Amazon, the online retail giant, has confirmed that it has handed over camera footage of Ring doorbell to police at least 11 times this year without a search warrant or owner’s knowledge, according to a disclosure shared Wednesday by US Senator Ed Markey.
The disclosure came in a letter Amazon’s Vice President of Public Policy, Brian Huseman, sent to Markey on July 1, 2022, in response to a letter he sent in the month of June, questioning Ring’s ongoing surveillance practices and involvement in law enforcement. were drawn.
Huseman said the shipping giant would not permanently agree to “never accept financial contributions from police stations; never allow immigration authorities to request Ring withdrawals and never participate in police operations.”
Ring has previously stated that it will not share customer camera footage with law enforcement agencies without permission, a warrant or due to “an urgent or emergency” circumstance. However, it said that in “emergency situations” Ring can hand over images without the owner’s permission.
Huseman stated in the July 1 letter that Ring had provided 11 videos to law enforcement in response to an emergency request after a “good faith determination” about risks. However, the letter does not disclose which videos were shared with police.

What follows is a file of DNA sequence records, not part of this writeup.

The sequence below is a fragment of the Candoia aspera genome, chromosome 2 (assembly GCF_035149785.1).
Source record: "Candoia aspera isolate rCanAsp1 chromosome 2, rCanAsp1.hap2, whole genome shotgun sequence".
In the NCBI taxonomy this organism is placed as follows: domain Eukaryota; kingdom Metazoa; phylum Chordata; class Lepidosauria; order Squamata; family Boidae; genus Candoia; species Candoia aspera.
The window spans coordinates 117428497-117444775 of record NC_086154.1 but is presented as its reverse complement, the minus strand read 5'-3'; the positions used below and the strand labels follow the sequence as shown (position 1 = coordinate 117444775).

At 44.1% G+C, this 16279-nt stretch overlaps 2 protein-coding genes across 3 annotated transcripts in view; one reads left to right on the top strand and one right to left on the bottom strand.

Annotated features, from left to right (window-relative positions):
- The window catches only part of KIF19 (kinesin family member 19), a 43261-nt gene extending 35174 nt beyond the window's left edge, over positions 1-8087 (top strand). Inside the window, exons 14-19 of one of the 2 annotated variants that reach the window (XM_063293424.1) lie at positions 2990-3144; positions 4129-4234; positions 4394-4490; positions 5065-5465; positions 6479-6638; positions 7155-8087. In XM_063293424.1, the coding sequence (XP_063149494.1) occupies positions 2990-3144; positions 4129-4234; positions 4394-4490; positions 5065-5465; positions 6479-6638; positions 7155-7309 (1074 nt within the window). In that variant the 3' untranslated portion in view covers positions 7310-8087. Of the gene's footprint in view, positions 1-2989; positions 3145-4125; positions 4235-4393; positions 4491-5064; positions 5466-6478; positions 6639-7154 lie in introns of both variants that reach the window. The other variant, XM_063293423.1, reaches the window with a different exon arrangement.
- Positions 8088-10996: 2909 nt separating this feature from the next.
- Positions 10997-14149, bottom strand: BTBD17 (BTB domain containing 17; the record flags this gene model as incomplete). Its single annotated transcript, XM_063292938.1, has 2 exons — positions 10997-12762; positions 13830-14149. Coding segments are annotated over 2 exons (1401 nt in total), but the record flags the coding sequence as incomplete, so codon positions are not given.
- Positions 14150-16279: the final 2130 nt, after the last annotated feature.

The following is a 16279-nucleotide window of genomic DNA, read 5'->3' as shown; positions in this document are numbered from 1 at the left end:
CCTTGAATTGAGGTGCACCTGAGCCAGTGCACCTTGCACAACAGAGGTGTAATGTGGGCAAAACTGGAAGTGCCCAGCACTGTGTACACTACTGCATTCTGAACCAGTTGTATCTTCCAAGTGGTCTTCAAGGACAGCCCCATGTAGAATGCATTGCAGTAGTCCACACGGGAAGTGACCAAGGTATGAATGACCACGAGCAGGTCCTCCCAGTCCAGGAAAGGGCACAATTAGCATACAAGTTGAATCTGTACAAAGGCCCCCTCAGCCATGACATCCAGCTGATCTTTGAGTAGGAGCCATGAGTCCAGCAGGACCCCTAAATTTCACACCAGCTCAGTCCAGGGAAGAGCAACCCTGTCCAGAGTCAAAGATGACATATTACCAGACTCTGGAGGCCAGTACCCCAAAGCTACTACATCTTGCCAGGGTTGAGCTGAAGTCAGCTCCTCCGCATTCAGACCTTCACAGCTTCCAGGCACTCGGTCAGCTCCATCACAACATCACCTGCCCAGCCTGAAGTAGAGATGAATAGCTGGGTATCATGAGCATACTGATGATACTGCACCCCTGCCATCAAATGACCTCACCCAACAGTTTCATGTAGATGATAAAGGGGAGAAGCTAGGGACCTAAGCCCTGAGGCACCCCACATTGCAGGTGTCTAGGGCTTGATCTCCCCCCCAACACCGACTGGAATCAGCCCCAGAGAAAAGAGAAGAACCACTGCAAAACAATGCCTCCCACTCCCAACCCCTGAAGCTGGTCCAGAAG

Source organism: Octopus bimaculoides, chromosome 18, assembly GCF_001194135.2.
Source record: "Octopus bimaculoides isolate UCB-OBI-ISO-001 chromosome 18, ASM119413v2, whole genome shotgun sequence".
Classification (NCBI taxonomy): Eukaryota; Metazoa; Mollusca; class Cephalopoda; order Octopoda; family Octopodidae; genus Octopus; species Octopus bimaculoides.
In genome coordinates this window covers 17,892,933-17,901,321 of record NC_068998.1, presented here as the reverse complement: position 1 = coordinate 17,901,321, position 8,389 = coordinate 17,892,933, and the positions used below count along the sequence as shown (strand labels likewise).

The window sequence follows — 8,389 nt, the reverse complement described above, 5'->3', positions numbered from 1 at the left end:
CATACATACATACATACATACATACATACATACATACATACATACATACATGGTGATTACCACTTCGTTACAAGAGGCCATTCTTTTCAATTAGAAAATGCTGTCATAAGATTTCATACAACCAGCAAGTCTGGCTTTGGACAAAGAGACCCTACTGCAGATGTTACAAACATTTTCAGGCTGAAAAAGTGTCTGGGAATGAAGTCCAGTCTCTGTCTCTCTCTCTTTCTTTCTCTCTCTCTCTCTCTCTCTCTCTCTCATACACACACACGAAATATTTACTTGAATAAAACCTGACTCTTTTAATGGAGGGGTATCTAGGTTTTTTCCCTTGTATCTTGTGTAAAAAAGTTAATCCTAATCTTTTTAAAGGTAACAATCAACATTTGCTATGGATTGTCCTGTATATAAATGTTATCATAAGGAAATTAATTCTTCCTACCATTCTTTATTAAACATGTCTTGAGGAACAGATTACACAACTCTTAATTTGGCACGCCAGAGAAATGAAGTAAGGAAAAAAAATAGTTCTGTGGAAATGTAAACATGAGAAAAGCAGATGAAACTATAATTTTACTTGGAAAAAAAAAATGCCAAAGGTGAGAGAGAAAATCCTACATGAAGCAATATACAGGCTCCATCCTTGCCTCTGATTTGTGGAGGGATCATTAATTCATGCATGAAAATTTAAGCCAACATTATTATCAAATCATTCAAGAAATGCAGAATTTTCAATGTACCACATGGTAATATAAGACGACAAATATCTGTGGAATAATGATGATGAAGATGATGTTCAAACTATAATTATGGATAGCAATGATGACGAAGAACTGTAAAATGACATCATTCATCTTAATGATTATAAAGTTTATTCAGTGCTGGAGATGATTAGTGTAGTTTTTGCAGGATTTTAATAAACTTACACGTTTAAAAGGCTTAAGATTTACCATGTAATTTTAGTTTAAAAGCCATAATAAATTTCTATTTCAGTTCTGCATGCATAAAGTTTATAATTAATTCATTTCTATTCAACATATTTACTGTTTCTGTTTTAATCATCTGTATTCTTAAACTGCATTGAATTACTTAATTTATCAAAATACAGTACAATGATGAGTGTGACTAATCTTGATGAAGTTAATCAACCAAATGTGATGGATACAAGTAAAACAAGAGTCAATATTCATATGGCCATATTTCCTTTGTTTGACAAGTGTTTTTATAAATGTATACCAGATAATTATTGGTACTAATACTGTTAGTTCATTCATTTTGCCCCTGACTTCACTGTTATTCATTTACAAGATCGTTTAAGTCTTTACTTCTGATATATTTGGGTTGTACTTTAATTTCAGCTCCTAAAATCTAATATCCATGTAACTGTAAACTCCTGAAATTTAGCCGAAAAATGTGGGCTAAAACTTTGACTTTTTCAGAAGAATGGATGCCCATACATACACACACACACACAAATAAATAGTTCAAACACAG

“In any event, Ring has made a good faith determination that there was an imminent danger of death or serious bodily harm to any person, requiring information to be disclosed without undue delay,” he said.
Huseman noted that Ring “reserves the right to promptly respond to urgent requests for information from law enforcement agencies,” adding that the company decides when it’s appropriate to share video footage without user consent based on the information described. by law enforcement agencies and information given in an emergency request form.
This is the first time the company has confirmed that it has actually turned over the CCTV footage to law enforcement agencies because of that condition.
Amazon also revealed that 2,161 law enforcement agencies have access to the Neighbors Public Safety Service (NPSS), a platform where residents share suspicious videos captured by their doorbell security cameras. Participating law firms can use the app to send alerts and request CCTV footage from Ring users.
According to Markey, the number of agencies using the app has increased fivefold since November 2019. He claimed that using surveillance without the owner’s consent raises privacy concerns.
“As my ongoing research on Amazon shows, it has become increasingly difficult for the public to move, gather and talk in public without being tracked and recorded,” said Markey.
“We cannot see this as inevitable in our country. Law enforcement’s increasing reliance on private surveillance is creating a liability crisis, and I’m particularly concerned that biometric surveillance could be at the center of the growing web of surveillance systems that Amazon and other powerful tech companies are responsible for,” he added.
“I will continue to monitor these harmful business practices. In the meantime, Congress must pass the Facial Recognition and Biometric Technology Moratorium Act to prevent law enforcement officers from accessing sensitive information about our faces, voices and bodies.”
Markey further encouraged Congress to pass the Facial Recognition and Bimetric Technology Moratorium Act to prohibit the police from retrieving sensitive customer information.